Subject: I have found a CD that I think you would enjoy
|George Frederick Handel, Neville Marriner, John Constable|
George Frideric Handel: Messiah
A voice teacher and early music fan
George Peabody | Planet Earth | 03/06/2008
(5 out of 5 stars)
"DOUBLE DECKER REISSUE OF SIR NEVILLE MARRINER'S FAMOUS 1992 PERFORMANCE IN DUBLIN OF THE 250TH ANNIVERSARY OF THE PREMEIRE OF HANDEL'S 'MESSIAH'AT A BARGAIN PRICE!
The 'Messiah' was composed by Handel at his London home in the late summer of 1741. Charles Jennens described his libretto for the 'Messiah' as a 'Scripture Collection', because it consists of a cleverly arranged selection of biblical texts.
In his Messiah Handel combines the sheer grandeur and power of his Germanic roots with the color of his Italian experience, joining with the unique flavor of the English language. His music can thus be powerful,like the tenor arioso 'Thou shalt break them with a rod of iron', or it can be colorful and skippy like the wonderful chorus 'For unto us a child is born',Or it can be stirring and majestic like the 'Hallalujah' and 'Amen' choruses.
Recordings of the Messiah are numerous. For a bargain recording, we have this Double Decca reissue featuring the Academy of St. Martin, conducted by Sir Neville Marriner with appealing soloists, a first-rate orchestra playing a balanced style between authentic and modern practises, and good recording, and all of this makes for a neat and attractive listening package.
Musically speaking, the Recitatives and Arias are definitely in a style derived from opera, supplemented by choruses of the type Handel has developed in his English odes and oratorios; the presentation of the story is unconventional. The work is divided into three acts or parts, but the narrative is largely confined to Part Two. Part One is mostly concerned with prophecy and its fullfilment and Part Three with commentary on the importance of the previous story. The Chorus and Orchestra of the Academy do a creditable job in the performance of this work. Personally, I miss the element of the boy sopranos and the male alto, but that's MY preference. However, I must say that the chorus at times did display a somewhat colorless sound, and the diction was not as crisp as I have heard on other recordings, such as that of Gardiner & the Monteverdi singers. The instrumentalists were excellent, and of them I have no complaint.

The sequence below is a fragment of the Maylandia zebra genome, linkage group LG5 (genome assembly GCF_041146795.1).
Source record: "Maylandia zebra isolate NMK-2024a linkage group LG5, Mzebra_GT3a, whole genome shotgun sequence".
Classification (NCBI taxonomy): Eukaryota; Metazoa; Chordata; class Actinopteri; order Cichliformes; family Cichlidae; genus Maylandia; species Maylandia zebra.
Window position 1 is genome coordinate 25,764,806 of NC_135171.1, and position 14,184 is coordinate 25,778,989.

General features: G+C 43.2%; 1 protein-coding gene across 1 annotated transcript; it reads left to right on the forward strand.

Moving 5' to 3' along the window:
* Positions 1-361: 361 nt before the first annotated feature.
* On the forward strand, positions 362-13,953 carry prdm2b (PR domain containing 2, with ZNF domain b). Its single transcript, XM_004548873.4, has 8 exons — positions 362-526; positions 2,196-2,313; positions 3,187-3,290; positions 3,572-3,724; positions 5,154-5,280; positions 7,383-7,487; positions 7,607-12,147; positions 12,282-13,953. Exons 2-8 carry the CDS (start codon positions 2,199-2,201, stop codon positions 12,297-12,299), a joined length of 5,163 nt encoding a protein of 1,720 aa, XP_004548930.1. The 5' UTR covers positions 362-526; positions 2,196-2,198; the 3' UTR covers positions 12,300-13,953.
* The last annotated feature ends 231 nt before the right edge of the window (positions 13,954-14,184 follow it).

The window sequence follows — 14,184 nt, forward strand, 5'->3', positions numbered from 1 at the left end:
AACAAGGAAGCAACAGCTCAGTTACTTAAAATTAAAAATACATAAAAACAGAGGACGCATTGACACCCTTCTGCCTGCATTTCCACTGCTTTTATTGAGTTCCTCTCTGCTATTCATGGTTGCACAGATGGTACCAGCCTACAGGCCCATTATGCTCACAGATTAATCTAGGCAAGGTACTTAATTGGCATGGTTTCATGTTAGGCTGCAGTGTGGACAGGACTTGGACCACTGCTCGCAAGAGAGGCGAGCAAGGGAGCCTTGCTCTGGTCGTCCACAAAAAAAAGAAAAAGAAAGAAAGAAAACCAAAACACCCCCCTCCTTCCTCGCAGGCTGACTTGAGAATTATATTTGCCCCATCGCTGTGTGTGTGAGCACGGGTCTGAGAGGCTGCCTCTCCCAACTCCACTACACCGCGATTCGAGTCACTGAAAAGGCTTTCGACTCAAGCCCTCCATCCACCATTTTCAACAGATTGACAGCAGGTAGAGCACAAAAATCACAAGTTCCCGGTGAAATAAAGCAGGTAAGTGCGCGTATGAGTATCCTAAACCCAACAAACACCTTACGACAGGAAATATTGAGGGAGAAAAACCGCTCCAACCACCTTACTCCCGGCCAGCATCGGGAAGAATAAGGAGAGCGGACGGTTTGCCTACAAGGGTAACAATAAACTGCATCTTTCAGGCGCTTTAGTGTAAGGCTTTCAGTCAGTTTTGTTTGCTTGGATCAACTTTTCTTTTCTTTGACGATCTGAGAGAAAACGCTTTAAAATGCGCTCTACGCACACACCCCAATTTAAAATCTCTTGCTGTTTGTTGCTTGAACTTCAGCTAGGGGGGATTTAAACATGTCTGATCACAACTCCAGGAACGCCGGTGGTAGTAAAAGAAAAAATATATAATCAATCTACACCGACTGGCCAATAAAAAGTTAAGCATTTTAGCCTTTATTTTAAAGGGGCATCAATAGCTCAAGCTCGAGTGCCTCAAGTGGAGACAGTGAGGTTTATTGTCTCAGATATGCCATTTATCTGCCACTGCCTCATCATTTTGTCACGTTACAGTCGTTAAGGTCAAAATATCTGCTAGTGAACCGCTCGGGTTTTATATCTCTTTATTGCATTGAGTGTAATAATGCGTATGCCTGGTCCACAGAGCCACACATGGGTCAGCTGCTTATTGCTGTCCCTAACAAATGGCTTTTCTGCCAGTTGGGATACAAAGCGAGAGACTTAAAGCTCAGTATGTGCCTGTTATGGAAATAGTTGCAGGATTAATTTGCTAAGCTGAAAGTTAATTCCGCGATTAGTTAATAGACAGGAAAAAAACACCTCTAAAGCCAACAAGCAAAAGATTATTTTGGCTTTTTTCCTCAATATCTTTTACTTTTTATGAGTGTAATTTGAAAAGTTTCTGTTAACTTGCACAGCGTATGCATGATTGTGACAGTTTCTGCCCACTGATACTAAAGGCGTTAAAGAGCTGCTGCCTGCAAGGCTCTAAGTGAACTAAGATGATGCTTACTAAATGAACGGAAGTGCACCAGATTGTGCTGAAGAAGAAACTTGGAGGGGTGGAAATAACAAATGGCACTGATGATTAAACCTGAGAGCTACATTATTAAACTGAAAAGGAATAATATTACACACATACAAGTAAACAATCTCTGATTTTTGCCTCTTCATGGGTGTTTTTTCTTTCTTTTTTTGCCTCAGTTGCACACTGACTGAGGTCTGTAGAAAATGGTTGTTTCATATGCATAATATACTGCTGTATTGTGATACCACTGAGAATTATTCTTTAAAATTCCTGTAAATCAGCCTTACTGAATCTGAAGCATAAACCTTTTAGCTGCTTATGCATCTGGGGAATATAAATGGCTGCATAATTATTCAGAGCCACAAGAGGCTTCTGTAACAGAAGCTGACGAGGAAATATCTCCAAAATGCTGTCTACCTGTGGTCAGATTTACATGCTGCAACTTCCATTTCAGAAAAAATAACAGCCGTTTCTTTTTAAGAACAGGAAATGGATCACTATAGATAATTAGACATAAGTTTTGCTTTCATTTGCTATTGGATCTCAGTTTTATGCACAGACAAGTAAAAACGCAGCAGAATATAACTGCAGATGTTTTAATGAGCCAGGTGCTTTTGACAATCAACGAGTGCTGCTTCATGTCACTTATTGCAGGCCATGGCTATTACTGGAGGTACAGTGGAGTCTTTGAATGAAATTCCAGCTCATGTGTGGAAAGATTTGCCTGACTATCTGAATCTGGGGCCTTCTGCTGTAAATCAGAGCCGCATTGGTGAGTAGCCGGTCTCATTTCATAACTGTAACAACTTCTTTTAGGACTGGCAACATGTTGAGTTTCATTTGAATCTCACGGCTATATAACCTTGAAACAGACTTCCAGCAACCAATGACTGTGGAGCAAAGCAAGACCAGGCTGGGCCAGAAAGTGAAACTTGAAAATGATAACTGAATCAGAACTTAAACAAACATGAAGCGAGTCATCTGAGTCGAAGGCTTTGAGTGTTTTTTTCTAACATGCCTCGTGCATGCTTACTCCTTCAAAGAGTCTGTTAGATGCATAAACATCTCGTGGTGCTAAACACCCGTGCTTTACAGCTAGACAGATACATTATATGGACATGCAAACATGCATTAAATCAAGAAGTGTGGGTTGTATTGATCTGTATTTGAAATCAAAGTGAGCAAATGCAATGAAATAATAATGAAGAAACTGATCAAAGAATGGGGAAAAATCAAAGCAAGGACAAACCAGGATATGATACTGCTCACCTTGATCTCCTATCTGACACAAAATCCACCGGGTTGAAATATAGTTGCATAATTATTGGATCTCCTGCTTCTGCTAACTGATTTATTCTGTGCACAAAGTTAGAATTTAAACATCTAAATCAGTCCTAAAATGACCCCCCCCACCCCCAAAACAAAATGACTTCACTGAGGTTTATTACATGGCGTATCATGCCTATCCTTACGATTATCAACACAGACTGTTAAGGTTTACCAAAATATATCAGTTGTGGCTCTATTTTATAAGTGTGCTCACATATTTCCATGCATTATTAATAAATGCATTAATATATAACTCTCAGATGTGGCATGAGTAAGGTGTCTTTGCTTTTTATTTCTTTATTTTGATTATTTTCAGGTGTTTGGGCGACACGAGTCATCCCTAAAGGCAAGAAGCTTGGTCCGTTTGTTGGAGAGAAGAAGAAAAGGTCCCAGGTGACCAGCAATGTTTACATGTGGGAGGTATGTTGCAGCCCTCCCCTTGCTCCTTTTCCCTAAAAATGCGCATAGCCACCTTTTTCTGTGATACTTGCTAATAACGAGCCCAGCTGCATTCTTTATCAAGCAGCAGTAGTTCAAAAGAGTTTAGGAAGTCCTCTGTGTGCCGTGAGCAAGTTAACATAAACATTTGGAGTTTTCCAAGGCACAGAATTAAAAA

The soloists displayed good singing, and sometimes, as in the case of Sylvia McNair and Michael Chance, outstanding renditions. Von Otter was more than up to the task, but a bit lack-luster in the heart-rending solo "He was despised". Jerry Hadley was resonant, dramatic and quite good! Robert Lloyd has a most peculiar diction and sound at times, but dramatically outstanding.
Recorded in April 1992 in Dublin, it is therefore the 250th anniversary performance. There is also a DVD of this concert that includes and addendum 'Forever and Ever'.
IT WOULD BE TO YOUR ADVANTAGE TO CHECK THE OTHER LISTING OF THIS PERFORMANCE; IT HAS A DIFFERENT PICTURE AND IS ALMOST DOUBLE THE PRICE. I HAVE BOTH OF THESE DISCS, AND THERE IS NO DIFFERENCE BETWEEN THEM!"